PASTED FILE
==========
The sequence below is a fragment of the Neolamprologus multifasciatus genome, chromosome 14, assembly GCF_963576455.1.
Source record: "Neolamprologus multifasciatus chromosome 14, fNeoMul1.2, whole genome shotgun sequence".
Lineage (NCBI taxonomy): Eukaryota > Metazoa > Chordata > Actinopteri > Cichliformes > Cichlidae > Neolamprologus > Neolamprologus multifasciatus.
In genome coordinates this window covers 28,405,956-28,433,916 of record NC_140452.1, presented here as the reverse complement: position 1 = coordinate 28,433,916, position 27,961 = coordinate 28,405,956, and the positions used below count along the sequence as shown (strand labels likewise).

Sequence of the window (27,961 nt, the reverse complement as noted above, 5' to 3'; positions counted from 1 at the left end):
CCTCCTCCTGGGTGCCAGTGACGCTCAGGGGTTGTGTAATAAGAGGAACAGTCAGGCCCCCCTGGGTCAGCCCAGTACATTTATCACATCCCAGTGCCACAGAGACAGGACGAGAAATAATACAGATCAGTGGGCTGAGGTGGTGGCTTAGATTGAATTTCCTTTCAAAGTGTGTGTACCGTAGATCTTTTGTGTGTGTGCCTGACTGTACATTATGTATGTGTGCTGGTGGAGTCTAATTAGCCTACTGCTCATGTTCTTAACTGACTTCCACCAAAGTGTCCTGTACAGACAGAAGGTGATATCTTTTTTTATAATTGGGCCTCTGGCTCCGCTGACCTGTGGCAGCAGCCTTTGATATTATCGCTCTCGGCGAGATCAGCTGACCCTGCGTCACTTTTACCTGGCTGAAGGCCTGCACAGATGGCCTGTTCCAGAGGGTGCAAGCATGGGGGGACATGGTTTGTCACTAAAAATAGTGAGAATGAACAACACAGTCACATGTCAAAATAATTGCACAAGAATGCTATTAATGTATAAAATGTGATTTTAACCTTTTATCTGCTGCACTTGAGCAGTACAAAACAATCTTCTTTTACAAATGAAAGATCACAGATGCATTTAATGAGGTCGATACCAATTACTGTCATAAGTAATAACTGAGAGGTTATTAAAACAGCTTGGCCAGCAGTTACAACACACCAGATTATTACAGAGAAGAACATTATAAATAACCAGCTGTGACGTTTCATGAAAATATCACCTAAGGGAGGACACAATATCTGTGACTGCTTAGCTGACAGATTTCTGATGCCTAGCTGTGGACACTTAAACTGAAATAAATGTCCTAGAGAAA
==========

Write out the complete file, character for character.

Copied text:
The sequence below is a fragment of the Neolamprologus multifasciatus genome, chromosome 14, assembly GCF_963576455.1.
Source record: "Neolamprologus multifasciatus chromosome 14, fNeoMul1.2, whole genome shotgun sequence".
Lineage (NCBI taxonomy): Eukaryota > Metazoa > Chordata > Actinopteri > Cichliformes > Cichlidae > Neolamprologus > Neolamprologus multifasciatus.
In genome coordinates this window covers 28,405,956-28,433,916 of record NC_140452.1, presented here as the reverse complement: position 1 = coordinate 28,433,916, position 27,961 = coordinate 28,405,956, and the positions used below count along the sequence as shown (strand labels likewise).

Sequence of the window (27,961 nt, the reverse complement as noted above, 5' to 3'; positions counted from 1 at the left end):
CCTCCTCCTGGGTGCCAGTGACGCTCAGGGGTTGTGTAATAAGAGGAACAGTCAGGCCCCCCTGGGTCAGCCCAGTACATTTATCACATCCCAGTGCCACAGAGACAGGACGAGAAATAATACAGATCAGTGGGCTGAGGTGGTGGCTTAGATTGAATTTCCTTTCAAAGTGTGTGTACCGTAGATCTTTTGTGTGTGTGCCTGACTGTACATTATGTATGTGTGCTGGTGGAGTCTAATTAGCCTACTGCTCATGTTCTTAACTGACTTCCACCAAAGTGTCCTGTACAGACAGAAGGTGATATCTTTTTTTATAATTGGGCCTCTGGCTCCGCTGACCTGTGGCAGCAGCCTTTGATATTATCGCTCTCGGCGAGATCAGCTGACCCTGCGTCACTTTTACCTGGCTGAAGGCCTGCACAGATGGCCTGTTCCAGAGGGTGCAAGCATGGGGGGACATGGTTTGTCACTAAAAATAGTGAGAATGAACAACACAGTCACATGTCAAAATAATTGCACAAGAATGCTATTAATGTATAAAATGTGATTTTAACCTTTTATCTGCTGCACTTGAGCAGTACAAAACAATCTTCTTTTACAAATGAAAGATCACAGATGCATTTAATGAGGTCGATACCAATTACTGTCATAAGTAATAACTGAGAGGTTATTAAAACAGCTTGGCCAGCAGTTACAACACACCAGATTATTACAGAGAAGAACATTATAAATAACCAGCTGTGACGTTTCATGAAAATATCACCTAAGGGAGGACACAATATCTGTGACTGCTTAGCTGACAGATTTCTGATGCCTAGCTGTGGACACTTAAACTGAAATAAATGTCCTAGAGAAA